Judge rejects appeal after 'numerous errors' led to complications in routine operation.
Doctors ruled liable for death of girl, 7 after tonsil surgery
Hoor Ahmed al Naqbi, a seven-year-old Emirati, died in June 2008 after complications arose while the doctors tried to remove her left tonsil at Al Kalba Hospital in Sharjah.
One of the doctors used tools meant for adults, which caused severe bleeding. In attempting to stop the bleeding, one of the other doctors punctured her right lung.
The girl died after being under anaesthetic for more than 20 hours. The three doctors were initially acquitted of wrongful death, but were convicted on appeal.
They appealed that verdict, but the Supreme Court sent it back to the appeals court, ordering both a conviction and a fine.
One of the doctors appealed again to the Supreme Court.
Justice Falah al Hajeri, who issued the most recent verdict, wrote that any doctor involved in an operation that goes wrong can be held accountable, even if their error was minor, indirect or unintentional. "If the errors which caused the incident were numerous, a judge should punish all those who were involved in the incident, regardless of the extent of error they are accused of making," Justice al Hajeri wrote.
"A judge must examine the error, be it technical or not, and whatever its degree, and then must hold the doctor accountable."
Justice al Hajeri ruled that doctors can be criminally liable if they neglect or violate medical standards in any of three ways: intent to violate medical norms; failing to comply with them; or failing to be fully cautious.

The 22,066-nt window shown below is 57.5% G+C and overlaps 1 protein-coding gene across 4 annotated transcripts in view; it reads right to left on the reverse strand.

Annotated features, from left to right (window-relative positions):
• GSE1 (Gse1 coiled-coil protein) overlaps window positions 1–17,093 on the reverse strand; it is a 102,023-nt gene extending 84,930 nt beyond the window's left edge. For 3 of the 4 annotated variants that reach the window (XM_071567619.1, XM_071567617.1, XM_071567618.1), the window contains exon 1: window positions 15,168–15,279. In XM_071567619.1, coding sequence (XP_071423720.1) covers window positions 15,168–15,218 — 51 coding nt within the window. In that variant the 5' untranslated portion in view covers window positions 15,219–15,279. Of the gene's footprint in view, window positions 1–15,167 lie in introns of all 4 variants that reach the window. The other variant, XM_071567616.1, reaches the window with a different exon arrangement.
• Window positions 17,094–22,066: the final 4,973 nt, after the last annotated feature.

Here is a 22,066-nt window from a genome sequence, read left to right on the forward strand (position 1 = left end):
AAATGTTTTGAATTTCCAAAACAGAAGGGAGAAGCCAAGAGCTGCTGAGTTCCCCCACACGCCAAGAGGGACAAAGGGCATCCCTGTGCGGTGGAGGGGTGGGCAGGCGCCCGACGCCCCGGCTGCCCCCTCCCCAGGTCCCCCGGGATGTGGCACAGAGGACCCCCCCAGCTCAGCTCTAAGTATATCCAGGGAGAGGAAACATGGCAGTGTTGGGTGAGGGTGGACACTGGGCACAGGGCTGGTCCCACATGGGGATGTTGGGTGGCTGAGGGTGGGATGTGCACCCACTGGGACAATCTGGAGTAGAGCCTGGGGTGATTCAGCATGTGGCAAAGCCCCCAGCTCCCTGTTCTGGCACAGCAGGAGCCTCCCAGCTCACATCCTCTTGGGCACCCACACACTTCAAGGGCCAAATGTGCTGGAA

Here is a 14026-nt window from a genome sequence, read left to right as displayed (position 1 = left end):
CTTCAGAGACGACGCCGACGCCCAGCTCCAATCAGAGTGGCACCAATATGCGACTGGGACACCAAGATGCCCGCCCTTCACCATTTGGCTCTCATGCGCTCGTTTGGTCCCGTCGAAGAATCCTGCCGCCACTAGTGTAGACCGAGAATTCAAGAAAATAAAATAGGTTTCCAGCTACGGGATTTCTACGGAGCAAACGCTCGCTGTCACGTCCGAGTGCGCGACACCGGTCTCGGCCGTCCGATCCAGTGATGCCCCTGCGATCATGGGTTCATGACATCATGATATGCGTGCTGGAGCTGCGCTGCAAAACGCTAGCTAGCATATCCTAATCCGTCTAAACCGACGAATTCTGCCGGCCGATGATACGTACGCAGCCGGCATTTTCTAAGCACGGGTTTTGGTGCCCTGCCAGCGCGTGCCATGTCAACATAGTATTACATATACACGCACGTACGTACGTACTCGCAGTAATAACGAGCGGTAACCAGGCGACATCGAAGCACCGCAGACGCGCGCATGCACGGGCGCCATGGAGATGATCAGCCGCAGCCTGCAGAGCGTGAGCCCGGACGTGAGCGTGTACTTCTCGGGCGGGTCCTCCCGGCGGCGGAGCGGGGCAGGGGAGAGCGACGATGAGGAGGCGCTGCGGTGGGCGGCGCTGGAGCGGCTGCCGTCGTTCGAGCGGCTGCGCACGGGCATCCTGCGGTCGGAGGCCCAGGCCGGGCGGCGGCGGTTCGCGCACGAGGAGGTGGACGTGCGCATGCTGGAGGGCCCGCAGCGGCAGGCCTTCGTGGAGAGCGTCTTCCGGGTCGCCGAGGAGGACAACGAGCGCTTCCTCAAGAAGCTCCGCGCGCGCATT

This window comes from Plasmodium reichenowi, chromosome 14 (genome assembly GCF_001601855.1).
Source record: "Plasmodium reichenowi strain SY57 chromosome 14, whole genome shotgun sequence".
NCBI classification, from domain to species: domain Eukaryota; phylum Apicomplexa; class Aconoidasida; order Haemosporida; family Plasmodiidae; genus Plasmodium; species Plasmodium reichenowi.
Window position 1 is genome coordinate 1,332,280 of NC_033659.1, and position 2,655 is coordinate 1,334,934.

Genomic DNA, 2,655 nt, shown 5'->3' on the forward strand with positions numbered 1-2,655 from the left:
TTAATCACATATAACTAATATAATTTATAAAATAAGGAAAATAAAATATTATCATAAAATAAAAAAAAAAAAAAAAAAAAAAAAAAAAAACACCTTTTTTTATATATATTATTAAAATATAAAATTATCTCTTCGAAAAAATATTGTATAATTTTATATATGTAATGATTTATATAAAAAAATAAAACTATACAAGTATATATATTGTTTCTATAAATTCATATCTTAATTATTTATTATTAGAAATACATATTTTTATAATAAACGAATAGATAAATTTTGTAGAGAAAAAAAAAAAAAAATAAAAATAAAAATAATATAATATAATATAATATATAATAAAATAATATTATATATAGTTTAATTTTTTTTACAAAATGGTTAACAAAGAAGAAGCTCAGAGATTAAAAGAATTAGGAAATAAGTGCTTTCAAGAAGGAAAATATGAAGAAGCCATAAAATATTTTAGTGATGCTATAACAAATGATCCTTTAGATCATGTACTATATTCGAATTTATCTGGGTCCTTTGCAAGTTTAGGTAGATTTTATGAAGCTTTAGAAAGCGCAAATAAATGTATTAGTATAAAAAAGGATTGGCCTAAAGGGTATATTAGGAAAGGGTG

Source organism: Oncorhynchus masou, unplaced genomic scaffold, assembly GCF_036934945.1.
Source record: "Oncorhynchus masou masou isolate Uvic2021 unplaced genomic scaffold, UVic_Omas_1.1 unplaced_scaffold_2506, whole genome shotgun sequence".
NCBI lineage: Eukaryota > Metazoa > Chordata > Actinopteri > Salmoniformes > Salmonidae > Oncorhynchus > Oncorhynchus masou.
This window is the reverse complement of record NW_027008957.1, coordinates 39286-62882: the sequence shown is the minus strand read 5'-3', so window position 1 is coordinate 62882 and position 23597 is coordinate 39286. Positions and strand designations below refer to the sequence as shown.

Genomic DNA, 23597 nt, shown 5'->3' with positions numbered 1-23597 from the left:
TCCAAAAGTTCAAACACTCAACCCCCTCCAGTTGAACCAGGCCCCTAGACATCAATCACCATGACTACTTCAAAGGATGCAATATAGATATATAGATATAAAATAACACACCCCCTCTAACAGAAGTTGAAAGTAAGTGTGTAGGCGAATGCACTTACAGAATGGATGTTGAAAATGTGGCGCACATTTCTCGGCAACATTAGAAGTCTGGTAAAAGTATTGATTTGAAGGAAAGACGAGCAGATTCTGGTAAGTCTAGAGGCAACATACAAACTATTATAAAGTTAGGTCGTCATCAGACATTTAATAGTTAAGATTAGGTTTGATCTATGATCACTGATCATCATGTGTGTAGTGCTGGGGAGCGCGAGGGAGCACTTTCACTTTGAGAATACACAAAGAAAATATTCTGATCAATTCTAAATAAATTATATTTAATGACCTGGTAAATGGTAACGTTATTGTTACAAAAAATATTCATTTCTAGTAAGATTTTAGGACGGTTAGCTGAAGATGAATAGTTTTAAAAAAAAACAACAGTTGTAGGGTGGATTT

The girl's father told prosecutors the operation lasted for two hours, but the girl was kept unconscious for more than 20. The doctors also transfused blood type O instead of type A, the father said.
The doctors were charged with wrongful death. In 2009, the Khor Fakkan Criminal Court of First Instance acquitted them.
But the appeals court reversed the decision and fined each doctor Dh15,000. They were also ordered jointly to pay diyya, or blood money, of Dh100,000.
After the first Supreme Court decision, appeals judges also convicted the doctors of the charges in addition to the fine and the diyya.
Only one of the doctors - the man who tried to stop the bleeding - appealed again to the Supreme Court. He said the medical report presented to the lower courts showed that the doctor at the intensive care unit, from Britain, was responsible for the death.
He said the lower courts ignored his requests to investigate that doctor and the company whose product was used in the operation. The Supreme Court rejected his argument and upheld the verdict.
A magistrate at the Supreme Court said last week that the court would soon publish guidelines outlining cases in which doctors and hospitals can be held liable for a patient's death or injury. The book will be distributed to hospitals and doctors.
He said doctors were generally unaware of their liability. "Many doctors come and ask 'why do you prosecute us?' This is to tell them how and why we do," the magistrate said.
Recent cases involving medical errors include a case against an Abu Dhabi medical centre that was ordered by the Supreme Court to pay Dh1.3 million in damages to a man whose penis was amputated during a botched surgery.
In a case involving fatal food poisoning in Abu Dhabi, doctors were cleared of all charges even though one doctor had prescribed medication without proper diagnosis. The judges quoted medical experts who said the victim's life could have been saved if he had been given antibiotics earlier.